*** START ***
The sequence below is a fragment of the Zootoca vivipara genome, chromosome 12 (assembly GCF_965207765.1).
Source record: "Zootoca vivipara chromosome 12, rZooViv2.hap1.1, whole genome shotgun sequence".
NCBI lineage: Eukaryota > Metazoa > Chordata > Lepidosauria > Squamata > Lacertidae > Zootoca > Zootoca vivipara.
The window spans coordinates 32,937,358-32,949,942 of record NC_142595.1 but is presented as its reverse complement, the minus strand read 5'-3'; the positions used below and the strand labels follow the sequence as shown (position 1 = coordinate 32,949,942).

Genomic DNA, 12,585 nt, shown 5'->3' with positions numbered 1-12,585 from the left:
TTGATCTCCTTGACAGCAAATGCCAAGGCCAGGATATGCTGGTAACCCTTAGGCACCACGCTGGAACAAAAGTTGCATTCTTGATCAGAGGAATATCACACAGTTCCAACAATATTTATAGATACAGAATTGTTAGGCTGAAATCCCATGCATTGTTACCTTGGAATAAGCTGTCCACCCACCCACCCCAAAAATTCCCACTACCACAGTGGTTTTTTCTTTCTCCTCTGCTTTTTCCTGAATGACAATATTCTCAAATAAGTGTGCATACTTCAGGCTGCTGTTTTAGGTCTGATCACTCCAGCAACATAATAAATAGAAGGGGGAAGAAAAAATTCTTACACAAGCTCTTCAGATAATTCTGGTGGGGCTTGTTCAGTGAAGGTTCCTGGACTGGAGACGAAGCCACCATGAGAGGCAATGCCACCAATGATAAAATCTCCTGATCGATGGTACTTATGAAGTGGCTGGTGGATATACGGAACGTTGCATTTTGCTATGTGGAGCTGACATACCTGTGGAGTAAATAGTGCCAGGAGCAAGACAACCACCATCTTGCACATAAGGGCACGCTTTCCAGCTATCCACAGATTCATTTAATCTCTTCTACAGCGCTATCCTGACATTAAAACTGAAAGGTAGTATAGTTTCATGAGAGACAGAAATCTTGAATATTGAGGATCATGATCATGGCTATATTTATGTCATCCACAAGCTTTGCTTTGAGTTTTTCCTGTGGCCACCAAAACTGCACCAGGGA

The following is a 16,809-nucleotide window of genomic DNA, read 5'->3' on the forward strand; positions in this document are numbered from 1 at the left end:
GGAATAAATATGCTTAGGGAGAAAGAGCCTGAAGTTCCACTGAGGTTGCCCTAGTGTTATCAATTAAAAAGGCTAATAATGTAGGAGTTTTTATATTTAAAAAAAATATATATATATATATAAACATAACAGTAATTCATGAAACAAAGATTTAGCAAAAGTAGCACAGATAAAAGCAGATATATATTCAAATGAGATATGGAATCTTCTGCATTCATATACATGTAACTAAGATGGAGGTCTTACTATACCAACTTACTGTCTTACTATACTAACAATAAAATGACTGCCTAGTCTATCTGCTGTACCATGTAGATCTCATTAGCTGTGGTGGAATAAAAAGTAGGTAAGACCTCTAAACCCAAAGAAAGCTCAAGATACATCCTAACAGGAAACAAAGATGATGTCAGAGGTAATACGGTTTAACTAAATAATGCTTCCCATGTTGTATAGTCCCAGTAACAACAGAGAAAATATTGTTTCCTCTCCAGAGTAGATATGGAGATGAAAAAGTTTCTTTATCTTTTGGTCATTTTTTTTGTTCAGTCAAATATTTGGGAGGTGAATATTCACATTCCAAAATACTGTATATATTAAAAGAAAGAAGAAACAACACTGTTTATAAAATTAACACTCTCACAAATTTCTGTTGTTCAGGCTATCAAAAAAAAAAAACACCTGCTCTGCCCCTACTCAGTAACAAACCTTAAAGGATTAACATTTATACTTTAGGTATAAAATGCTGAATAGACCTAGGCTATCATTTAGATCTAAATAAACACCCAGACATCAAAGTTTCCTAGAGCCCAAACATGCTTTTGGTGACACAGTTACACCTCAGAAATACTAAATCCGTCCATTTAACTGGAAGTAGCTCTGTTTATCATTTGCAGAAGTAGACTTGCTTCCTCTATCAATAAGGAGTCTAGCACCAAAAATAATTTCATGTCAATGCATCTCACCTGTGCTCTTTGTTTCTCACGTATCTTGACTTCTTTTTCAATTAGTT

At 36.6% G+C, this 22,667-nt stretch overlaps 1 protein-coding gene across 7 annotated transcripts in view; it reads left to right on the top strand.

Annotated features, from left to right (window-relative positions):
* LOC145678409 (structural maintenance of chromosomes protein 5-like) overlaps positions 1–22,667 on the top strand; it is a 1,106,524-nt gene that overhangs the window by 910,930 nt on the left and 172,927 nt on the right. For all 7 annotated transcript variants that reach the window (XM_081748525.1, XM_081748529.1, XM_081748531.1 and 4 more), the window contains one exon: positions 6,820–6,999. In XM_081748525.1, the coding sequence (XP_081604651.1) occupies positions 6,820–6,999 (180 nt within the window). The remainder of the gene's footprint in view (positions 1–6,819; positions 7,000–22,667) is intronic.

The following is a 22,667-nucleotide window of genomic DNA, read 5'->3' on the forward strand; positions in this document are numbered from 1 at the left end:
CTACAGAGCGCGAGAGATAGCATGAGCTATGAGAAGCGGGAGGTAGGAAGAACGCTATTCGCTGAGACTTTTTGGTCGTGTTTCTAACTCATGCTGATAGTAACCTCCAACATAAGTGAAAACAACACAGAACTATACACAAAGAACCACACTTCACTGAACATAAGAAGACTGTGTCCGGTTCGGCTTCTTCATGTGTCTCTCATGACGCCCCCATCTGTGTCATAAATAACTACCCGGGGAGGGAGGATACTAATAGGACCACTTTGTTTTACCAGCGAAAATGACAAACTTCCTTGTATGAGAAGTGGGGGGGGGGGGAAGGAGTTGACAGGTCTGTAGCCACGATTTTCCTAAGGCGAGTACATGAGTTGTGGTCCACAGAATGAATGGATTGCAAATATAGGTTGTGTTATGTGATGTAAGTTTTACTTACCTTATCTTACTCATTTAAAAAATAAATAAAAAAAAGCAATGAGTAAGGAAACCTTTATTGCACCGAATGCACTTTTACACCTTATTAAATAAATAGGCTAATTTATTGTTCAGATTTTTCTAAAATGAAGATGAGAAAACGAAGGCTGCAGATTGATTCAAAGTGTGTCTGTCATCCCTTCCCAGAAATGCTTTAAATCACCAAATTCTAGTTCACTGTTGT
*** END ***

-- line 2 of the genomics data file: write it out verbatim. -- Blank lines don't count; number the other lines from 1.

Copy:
Source record: "Zootoca vivipara chromosome 12, rZooViv2.hap1.1, whole genome shotgun sequence".